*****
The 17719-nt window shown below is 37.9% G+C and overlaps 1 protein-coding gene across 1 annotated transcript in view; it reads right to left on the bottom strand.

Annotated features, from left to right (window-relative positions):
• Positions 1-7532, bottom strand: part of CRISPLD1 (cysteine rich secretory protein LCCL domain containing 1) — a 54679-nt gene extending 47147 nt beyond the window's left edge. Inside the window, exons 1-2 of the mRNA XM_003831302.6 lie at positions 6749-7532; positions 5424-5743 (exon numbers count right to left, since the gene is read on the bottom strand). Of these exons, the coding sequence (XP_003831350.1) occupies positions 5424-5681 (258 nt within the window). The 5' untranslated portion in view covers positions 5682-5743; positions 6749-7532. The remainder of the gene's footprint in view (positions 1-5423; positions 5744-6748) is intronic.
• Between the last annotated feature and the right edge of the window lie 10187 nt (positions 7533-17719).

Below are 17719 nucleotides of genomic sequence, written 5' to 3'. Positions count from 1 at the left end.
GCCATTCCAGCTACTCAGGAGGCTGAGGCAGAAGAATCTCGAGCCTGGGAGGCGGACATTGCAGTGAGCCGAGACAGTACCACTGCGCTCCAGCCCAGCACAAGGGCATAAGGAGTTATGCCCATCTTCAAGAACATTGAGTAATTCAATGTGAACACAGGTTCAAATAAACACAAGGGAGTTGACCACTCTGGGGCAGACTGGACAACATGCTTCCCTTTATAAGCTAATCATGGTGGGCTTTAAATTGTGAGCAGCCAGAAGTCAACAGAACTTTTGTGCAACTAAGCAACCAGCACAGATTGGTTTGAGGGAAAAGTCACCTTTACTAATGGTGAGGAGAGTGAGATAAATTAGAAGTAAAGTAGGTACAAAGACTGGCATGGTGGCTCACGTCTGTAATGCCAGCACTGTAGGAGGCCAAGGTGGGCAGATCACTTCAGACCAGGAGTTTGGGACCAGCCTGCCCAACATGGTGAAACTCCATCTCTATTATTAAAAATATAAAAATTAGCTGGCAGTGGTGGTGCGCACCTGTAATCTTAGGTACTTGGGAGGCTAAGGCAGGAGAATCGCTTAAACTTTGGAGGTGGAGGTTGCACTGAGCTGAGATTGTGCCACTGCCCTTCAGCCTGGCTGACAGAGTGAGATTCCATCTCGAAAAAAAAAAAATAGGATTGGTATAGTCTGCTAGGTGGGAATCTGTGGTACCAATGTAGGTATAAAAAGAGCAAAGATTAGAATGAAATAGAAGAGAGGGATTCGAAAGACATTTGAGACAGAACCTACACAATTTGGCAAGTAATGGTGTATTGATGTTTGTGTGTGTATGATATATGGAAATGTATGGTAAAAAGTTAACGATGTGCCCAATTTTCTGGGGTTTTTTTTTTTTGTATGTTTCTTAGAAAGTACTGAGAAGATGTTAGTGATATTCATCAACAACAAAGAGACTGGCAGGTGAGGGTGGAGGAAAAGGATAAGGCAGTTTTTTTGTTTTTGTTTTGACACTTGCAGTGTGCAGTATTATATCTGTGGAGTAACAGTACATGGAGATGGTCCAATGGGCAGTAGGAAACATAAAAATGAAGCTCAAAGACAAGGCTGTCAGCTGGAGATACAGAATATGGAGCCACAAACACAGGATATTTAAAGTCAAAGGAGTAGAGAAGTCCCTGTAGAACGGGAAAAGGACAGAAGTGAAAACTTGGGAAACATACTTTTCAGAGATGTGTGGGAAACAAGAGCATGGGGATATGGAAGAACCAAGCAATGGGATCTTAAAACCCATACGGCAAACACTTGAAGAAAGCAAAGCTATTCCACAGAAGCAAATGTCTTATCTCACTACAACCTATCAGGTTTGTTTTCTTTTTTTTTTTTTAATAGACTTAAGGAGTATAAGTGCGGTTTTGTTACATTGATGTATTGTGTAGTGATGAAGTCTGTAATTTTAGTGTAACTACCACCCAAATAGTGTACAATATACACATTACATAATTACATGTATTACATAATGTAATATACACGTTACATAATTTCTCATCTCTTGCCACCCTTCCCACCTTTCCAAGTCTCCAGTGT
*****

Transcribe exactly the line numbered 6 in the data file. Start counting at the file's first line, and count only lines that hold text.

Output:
GCCATTCCAGCTACTCAGGAGGCTGAGGCAGAAGAATCTCGAGCCTGGGAGGCGGACATTGCAGTGAGCCGAGACAGTACCACTGCGCTCCAGCCCAGCACAAGGGCATAAGGAGTTATGCCCATCTTCAAGAACATTGAGTAATTCAATGTGAACACAGGTTCAAATAAACACAAGGGAGTTGACCACTCTGGGGCAGACTGGACAACATGCTTCCCTTTATAAGCTAATCATGGTGGGCTTTAAATTGTGAGCAGCCAGAAGTCAACAGAACTTTTGTGCAACTAAGCAACCAGCACAGATTGGTTTGAGGGAAAAGTCACCTTTACTAATGGTGAGGAGAGTGAGATAAATTAGAAGTAAAGTAGGTACAAAGACTGGCATGGTGGCTCACGTCTGTAATGCCAGCACTGTAGGAGGCCAAGGTGGGCAGATCACTTCAGACCAGGAGTTTGGGACCAGCCTGCCCAACATGGTGAAACTCCATCTCTATTATTAAAAATATAAAAATTAGCTGGCAGTGGTGGTGCGCACCTGTAATCTTAGGTACTTGGGAGGCTAAGGCAGGAGAATCGCTTAAACTTTGGAGGTGGAGGTTGCACTGAGCTGAGATTGTGCCACTGCCCTTCAGCCTGGCTGACAGAGTGAGATTCCATCTCGAAAAAAAAAAAATAGGATTGGTATAGTCTGCTAGGTGGGAATCTGTGGTACCAATGTAGGTATAAAAAGAGCAAAGATTAGAATGAAATAGAAGAGAGGGATTCGAAAGACATTTGAGACAGAACCTACACAATTTGGCAAGTAATGGTGTATTGATGTTTGTGTGTGTATGATATATGGAAATGTATGGTAAAAAGTTAACGATGTGCCCAATTTTCTGGGGTTTTTTTTTTTTGTATGTTTCTTAGAAAGTACTGAGAAGATGTTAGTGATATTCATCAACAACAAAGAGACTGGCAGGTGAGGGTGGAGGAAAAGGATAAGGCAGTTTTTTTGTTTTTGTTTTGACACTTGCAGTGTGCAGTATTATATCTGTGGAGTAACAGTACATGGAGATGGTCCAATGGGCAGTAGGAAACATAAAAATGAAGCTCAAAGACAAGGCTGTCAGCTGGAGATACAGAATATGGAGCCACAAACACAGGATATTTAAAGTCAAAGGAGTAGAGAAGTCCCTGTAGAACGGGAAAAGGACAGAAGTGAAAACTTGGGAAACATACTTTTCAGAGATGTGTGGGAAACAAGAGCATGGGGATATGGAAGAACCAAGCAATGGGATCTTAAAACCCATACGGCAAACACTTGAAGAAAGCAAAGCTATTCCACAGAAGCAAATGTCTTATCTCACTACAACCTATCAGGTTTGTTTTCTTTTTTTTTTTTTAATAGACTTAAGGAGTATAAGTGCGGTTTTGTTACATTGATGTATTGTGTAGTGATGAAGTCTGTAATTTTAGTGTAACTACCACCCAAATAGTGTACAATATACACATTACATAATTACATGTATTACATAATGTAATATACACGTTACATAATTTCTCATCTCTTGCCACCCTTCCCACCTTTCCAAGTCTCCAGTGT